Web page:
The Pittsburgh Steelers are scheduled to have two restricted free agents this offseason and they are cornerback Ross Cockrell and tackle Chris Hubbard. While Hubbard’s possible forthcoming restricted free agency is fairly cut and dry being as he’s a former undrafted free agent, the same hasn’t necessarily been the case with Cockrell, who was originally drafted by the Buffalo Bills in 2014.
A lot of the uncertainly surrounding Cockrell’s forthcoming restricted free agency has been tied to the fact that he wasn’t originally drafted by the Steelers. In short there’s been uncertainly related to the Steelers ability to place a low original round tender on Cockrell that would return compensation for him being as they weren’t the team that originally drafted him.
After scouring the CBA, I reached out to former NFL agent Joel Corry in order to get more confirmation on Cockrell’s status as it relates to him possibly returning compensation if signed away if given a low-level tender by the Steelers. Corry informed me that even through the Steelers didn’t draft Cockrell, a low-level original round tender issued to him would indeed return compensation of another team’s fourth-round draft pick should said team sign the cornerback to an offer sheet and Pittsburgh ultimately decide not to match it.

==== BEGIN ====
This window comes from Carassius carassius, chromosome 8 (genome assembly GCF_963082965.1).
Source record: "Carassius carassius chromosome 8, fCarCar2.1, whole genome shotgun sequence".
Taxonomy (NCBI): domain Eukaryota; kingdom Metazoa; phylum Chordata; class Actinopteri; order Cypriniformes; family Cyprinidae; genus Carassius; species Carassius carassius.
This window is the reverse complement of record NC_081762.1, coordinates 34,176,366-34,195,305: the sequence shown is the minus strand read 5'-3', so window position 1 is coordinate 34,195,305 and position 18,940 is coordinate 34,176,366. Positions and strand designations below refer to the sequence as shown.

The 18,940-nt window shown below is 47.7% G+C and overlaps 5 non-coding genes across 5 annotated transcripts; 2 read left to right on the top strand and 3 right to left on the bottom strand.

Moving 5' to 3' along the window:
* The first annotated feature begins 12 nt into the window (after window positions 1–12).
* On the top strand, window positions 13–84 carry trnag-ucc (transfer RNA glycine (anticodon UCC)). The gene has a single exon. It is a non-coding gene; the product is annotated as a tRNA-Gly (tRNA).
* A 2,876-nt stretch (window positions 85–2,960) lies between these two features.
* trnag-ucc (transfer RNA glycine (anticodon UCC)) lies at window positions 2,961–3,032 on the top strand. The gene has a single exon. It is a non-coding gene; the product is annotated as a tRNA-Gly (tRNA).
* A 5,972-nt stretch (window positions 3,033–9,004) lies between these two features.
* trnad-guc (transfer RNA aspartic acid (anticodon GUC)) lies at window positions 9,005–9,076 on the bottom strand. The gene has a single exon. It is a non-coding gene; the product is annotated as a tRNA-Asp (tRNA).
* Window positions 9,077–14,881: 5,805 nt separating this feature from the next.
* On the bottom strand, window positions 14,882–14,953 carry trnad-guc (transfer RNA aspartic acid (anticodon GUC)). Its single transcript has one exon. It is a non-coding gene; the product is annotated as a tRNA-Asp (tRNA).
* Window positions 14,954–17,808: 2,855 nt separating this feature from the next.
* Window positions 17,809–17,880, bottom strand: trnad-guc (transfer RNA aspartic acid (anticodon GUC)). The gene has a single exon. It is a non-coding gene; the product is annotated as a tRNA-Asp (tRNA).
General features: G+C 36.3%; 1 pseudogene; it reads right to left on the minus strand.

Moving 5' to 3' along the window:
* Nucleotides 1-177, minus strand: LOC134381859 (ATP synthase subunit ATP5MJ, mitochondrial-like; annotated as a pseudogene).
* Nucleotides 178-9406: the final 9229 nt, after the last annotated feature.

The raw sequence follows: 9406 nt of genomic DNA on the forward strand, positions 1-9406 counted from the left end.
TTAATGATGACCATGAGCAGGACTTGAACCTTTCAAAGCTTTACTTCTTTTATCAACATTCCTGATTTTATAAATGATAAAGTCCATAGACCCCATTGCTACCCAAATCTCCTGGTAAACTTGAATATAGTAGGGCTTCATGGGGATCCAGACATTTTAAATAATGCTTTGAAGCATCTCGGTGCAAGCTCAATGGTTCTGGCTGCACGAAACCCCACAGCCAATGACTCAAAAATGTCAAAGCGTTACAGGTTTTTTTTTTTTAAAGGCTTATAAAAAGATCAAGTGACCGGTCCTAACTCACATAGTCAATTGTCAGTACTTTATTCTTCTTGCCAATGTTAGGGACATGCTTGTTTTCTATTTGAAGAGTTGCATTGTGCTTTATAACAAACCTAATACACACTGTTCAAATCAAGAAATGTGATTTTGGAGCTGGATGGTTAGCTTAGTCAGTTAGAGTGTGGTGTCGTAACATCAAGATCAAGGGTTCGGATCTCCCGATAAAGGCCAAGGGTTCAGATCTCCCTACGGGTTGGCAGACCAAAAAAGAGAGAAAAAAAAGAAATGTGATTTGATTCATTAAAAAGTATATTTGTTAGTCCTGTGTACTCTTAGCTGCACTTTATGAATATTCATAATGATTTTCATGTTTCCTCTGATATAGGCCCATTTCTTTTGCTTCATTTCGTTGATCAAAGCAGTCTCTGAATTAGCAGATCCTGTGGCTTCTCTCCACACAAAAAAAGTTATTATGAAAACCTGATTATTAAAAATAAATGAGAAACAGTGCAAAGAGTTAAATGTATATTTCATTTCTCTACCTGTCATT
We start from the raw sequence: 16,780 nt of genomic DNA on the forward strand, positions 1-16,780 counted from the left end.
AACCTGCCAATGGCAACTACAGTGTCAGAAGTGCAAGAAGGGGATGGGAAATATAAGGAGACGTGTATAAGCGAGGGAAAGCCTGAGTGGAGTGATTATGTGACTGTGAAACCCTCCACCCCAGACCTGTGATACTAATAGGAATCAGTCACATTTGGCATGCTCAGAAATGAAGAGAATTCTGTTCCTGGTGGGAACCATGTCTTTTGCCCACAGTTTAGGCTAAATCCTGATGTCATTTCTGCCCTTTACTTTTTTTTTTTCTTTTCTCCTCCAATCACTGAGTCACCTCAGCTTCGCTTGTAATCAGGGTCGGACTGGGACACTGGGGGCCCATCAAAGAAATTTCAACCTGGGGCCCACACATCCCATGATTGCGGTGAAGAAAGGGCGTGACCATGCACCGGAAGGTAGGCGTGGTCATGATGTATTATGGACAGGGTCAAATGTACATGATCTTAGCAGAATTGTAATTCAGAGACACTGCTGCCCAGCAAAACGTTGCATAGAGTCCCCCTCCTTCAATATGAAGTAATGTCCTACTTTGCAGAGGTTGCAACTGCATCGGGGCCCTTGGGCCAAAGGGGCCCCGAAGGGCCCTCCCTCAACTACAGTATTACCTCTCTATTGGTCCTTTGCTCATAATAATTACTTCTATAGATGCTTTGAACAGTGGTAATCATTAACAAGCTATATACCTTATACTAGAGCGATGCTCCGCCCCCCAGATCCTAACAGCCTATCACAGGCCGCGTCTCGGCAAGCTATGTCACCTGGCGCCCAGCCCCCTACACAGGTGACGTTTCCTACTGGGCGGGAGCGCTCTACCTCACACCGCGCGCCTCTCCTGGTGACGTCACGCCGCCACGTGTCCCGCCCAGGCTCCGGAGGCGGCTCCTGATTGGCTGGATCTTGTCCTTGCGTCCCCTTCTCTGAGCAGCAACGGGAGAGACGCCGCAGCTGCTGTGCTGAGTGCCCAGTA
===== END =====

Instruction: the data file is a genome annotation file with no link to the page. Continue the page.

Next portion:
With it now confirmed that Cockrell is indeed eligible for a low-level original round tender, I fully expect the Steelers will go that route with the young cornerback. While the restricted tender amounts are not yet known, a low-level original round tender figures to be in the neighborhood of $1.9 million in 2017.
The Steelers will have until right before the start of the new league year to issue restricted tenders to Cockrell and Hubbard. These tenders are of course for one year. After restricted tenders are issued, players will have up until April 21 to sign an offer sheet with another team.
Should a tendered restricted free agent ultimately sign an offer sheet with another team ahead of the deadline, the Steelers would then have five days to decide whether or not to match it.
To quickly clarify Hubbard’s situation, he could receive a low-level right of first refusal restricted tender from the Steelers in the coming weeks. In short, the Steelers will have the right to match any offer sheet that Hubbard might sign with another team after being issued the low-level tender. If a match is not offered, the Steelers would lose Hubbard without any compensation being as he entered the league as an undrafted free agent.